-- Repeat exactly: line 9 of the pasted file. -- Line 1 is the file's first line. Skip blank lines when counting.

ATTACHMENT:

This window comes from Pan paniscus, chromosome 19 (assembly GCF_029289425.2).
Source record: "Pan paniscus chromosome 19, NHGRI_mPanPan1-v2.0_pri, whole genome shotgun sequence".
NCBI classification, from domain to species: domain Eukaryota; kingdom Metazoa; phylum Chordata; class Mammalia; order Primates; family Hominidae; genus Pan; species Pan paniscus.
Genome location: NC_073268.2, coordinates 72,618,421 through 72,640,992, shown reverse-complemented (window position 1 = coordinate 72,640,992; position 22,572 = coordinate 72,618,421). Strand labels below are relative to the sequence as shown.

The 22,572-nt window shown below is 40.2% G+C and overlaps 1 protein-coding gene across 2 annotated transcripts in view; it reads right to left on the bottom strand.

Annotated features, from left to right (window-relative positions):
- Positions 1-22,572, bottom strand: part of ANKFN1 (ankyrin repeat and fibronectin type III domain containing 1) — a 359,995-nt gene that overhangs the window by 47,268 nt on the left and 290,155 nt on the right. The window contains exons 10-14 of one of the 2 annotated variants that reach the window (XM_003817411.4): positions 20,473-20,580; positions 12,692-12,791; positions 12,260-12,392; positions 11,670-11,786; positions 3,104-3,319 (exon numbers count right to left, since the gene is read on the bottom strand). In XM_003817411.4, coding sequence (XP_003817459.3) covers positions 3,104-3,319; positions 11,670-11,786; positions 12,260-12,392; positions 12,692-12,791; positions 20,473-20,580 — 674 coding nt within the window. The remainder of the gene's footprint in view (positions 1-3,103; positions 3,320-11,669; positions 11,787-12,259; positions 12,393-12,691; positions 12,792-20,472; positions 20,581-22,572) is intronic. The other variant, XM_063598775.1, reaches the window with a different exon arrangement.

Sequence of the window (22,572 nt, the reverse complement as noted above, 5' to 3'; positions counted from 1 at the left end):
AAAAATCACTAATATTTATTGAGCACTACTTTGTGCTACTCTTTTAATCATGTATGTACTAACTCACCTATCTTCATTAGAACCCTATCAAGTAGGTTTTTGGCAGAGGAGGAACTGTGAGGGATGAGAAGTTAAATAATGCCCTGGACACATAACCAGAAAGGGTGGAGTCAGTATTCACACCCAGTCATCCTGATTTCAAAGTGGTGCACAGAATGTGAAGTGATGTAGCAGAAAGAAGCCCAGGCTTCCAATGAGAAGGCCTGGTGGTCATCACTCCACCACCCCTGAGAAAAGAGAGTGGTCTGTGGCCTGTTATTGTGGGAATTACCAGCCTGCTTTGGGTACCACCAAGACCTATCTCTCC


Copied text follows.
AAAAATCACTAATATTTATTGAGCACTACTTTGTGCTACTCTTTTAATCATGTATGTACTAACTCACCTATCTTCATTAGAACCCTATCAAGTAGGTTTTTGGCAGAGGAGGAACTGTGAGGGATGAGAAGTTAAATAATGCCCTGGACACATAACCAGAAAGGGTGGAGTCAGTATTCACACCCAGTCATCCTGATTTCAAAGTGGTGCACAGAATGTGAAGTGATGTAGCAGAAAGAAGCCCAGGCTTCCAATGAGAAGGCCTGGTGGTCATCACTCCACCACCCCTGAGAAAAGAGAGTGGTCTGTGGCCTGTTATTGTGGGAATTACCAGCCTGCTTTGGGTACCACCAAGACCTATCTCTCC